« NITLE Blog CensusRoad Trip »

Center for Hellenic Studies

I'm writing this on a northbound train, headed back to Vermont after spending three days (and three air-conditioned nights) at the Center for Hellenic Studies in Washington, DC.

The Center for Hellenic Studies is the kind of place that would launch a thousand classics careers, if only more people knew about it. Picture an ivory tower, sliced into two-story bungalows and tastefully arranged along a half dozen acres of shrubbery somewhere between the Italian Embassy and Cheney's underground bunker. Add an opulent mansion filled with rare Greek texts, a full-time chef, antiques in every corner, and a Harvard affiliation, and that's the CHS in a nutshell.

The Center was founded in remote antiquity by someone very, very rich, and it's been quietly thriving ever since as the real estate under it appreciates. Every year, a dozen or so pre-tenure classics scholars are accepted for a year in residence, each one getting a bedroom in one of the cozy white bungalows, a comfortable office to work in, and luncheon served promptly at half noon on the terrace. Each classics scholar writes a book, returns in triumph to his home institution (where Tenure patiently knits), and goes on to raise forth a new generation of classicists to repeat the cycle.

You may be wondering what on Earth I was doing there - all I know about the Hellenic world is what I picked up from filmstrips in the fifth grade. It turns out this timeless discipline has a hard core of forward-thinking markup geeks who are crazy about technology. In more typical higher-ed environments, people will apply for a three-year grant just to install a CGI script, but here they were discussing scalable vector graphics, XSLT, the Text Encoding Initiative, and all sorts of other ambitious projects.

It was also fun to eavesdrop on classicists talking shop. I gave up my place in line at the tuna salad amphora just so I could run and transcribe the following:

"Obviously sole practitioners at individual institutions, however vivarian, can't routinize the charisma"

Where else are you likely to hear that spoken in a slow Southern drawl?

The very best thing about my visit was being within slogging distance of a pizzeria called 2 Amys. I was tipped off to its existence by my very amiable bungalow mate (a man who, if I didn't know my cat, I would call the loudest walker in the country. Stomp! Stomp!). Two Amys has gone through the trouble of getting itself certified as a genuine pizzeria by the appropriate Neapolitan pizza authorities. They serve marvelous tasting pies, thin and puffed up from the oven, served up in a brightly-lit, busy room that cheers the lonesome blogger. Also helpful on that front is the fizzy red pizza wine, which tastes exactly how you wanted wine to taste when you were a kid, before you had actually tried any and were disappointed. The pizza at 2 Amys was so good that I didn't even mind walking two miles through the hot ozone chowder that passes for atmosphere in summertime Washington.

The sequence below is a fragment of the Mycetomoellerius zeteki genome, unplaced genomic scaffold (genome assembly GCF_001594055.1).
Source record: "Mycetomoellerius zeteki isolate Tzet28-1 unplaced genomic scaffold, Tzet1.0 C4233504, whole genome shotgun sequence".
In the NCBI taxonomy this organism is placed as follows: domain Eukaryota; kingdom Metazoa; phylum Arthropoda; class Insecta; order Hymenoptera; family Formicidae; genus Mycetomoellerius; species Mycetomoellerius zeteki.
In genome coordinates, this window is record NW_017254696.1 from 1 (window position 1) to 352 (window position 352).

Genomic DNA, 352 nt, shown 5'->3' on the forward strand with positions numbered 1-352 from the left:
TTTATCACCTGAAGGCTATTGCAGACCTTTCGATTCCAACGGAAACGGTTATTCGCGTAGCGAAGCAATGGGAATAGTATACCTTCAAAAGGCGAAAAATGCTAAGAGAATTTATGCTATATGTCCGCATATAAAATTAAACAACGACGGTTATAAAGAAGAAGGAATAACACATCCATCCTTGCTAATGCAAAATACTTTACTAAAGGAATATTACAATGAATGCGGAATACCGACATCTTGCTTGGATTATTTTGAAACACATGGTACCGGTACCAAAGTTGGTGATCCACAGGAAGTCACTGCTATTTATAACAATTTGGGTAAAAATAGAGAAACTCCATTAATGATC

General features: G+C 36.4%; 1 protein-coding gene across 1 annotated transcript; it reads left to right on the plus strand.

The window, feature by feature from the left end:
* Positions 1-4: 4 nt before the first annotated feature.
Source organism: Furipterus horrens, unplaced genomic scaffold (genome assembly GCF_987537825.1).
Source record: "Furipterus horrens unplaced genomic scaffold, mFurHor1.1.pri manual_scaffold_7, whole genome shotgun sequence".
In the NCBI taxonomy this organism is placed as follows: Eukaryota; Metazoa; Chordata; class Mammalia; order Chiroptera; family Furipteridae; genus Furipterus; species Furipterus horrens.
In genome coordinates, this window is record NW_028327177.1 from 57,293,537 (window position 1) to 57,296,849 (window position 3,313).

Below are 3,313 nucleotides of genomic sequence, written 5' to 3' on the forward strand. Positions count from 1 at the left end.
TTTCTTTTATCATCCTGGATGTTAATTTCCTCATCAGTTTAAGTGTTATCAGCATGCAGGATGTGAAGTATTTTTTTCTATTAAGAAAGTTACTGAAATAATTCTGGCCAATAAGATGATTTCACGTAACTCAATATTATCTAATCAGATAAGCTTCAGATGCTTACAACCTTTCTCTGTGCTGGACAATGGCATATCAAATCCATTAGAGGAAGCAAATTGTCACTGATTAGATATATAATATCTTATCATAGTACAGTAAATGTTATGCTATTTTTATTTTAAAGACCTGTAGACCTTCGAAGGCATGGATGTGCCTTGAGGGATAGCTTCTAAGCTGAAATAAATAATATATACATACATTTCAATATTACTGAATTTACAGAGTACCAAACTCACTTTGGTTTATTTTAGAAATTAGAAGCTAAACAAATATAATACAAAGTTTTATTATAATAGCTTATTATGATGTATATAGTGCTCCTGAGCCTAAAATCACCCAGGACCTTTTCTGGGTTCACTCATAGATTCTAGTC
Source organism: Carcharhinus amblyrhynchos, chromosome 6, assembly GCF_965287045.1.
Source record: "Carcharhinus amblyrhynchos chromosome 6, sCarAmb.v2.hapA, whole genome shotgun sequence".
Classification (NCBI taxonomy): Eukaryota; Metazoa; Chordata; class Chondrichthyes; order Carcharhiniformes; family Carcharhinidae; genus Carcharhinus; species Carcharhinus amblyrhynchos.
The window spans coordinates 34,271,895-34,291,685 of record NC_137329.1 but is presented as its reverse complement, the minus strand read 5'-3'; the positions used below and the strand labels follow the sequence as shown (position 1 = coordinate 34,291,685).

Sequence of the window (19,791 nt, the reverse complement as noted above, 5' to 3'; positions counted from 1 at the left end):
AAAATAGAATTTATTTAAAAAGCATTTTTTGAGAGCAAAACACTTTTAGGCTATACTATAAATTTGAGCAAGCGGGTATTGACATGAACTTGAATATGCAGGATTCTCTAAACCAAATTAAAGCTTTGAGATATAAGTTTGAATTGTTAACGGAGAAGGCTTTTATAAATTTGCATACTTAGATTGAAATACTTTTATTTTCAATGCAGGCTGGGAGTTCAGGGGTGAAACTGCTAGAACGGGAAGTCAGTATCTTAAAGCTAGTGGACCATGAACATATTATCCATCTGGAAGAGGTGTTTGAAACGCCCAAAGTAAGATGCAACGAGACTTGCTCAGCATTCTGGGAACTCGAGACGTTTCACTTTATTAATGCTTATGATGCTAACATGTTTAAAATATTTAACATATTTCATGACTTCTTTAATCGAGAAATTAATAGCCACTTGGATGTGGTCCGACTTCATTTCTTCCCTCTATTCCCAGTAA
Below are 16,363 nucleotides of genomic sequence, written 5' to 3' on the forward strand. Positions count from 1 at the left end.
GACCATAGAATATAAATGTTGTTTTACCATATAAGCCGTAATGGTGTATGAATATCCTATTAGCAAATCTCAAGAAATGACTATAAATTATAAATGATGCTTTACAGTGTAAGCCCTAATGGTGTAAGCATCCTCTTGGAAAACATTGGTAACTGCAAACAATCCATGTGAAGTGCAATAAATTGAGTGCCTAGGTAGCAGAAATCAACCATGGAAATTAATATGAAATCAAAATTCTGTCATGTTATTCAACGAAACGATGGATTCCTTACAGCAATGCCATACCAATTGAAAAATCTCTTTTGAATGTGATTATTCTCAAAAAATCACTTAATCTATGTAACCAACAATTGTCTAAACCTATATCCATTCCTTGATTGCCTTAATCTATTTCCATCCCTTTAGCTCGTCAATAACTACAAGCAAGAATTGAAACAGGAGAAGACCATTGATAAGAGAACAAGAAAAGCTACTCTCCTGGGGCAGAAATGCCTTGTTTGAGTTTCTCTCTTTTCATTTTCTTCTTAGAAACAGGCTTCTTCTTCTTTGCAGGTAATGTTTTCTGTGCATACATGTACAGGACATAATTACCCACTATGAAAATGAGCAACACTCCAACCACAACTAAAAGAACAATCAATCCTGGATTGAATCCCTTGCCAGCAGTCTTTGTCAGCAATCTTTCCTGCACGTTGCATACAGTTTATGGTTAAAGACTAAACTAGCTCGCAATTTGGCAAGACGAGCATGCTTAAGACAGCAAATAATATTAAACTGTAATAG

My problem is, now I'm in Brandon, Vermont, where the pizza tastes like rubber bands. Can anyone recommend a good pizzeria in Portland, Oregon, or Portland, Maine, to take the edge off my withdrawal? I'll be travelling through both Portlands en route to the Open Source conference next month, and staying for a while in the western one. Better yet, if you're at the conference, or just happen to live in occidental Portland, drop me a line and we'll catch ourselves a slice.

« NITLE Blog CensusRoad Trip »

Greatest Hits

The Alameda-Weehawken Burrito Tunnel
The story of America's most awesome infrastructure project.

Argentina on Two Steaks A Day
Eating the happiest cows in the world

Scott and Scurvy
Why did 19th century explorers forget the simple cure for scurvy?

No Evidence of Disease
A cancer story with an unfortunate complication.

Controlled Tango Into Terrain
Trying to learn how to dance in Argentina

Dabblers and Blowhards
Calling out Paul Graham for a silly essay about painting

Attacked By Thugs
Warsaw police hijinks

Dating Without Kundera
Practical alternatives to the Slavic Dave Matthews

A Rocket To Nowhere
A Space Shuttle rant

Best Practices For Time Travelers
The story of John Titor, visitor from the future

100 Years Of Turbulence
The Wright Brothers and the harmful effects of patent law

Every Damn Thing

2020 Mar Apr Jun Aug Sep Oct
2019 May Jun Jul Aug Dec
2018 Oct Nov Dec
2017 Feb Sep
2016 May Oct
2015 May Jul Nov
2014 Jul Aug
2013 Feb Dec
2012 Feb Sep Nov Dec
2011 Aug
2010 Mar May Jun Jul
2009 Jan Feb Mar Apr May Jun Jul Aug Sep
2008 Jan Apr May Aug Nov
2007 Jan Mar Apr May Jul Dec
2006 Feb Mar Apr May Jun Jul Aug Sep Oct Nov
2005 Jan Feb Mar Apr Jul Aug Sep Oct Nov Dec
2004 Jan Feb Mar Apr May Jun Jul Aug Oct Nov Dec
2003 Jan Feb Mar Apr May Jun Jul Aug Sep Oct Nov Dec
2002 May Jun Jul Aug Sep Oct Nov Dec

Your Host

Maciej Cegłowski


Please ask permission before reprinting full-text posts or I will crush you.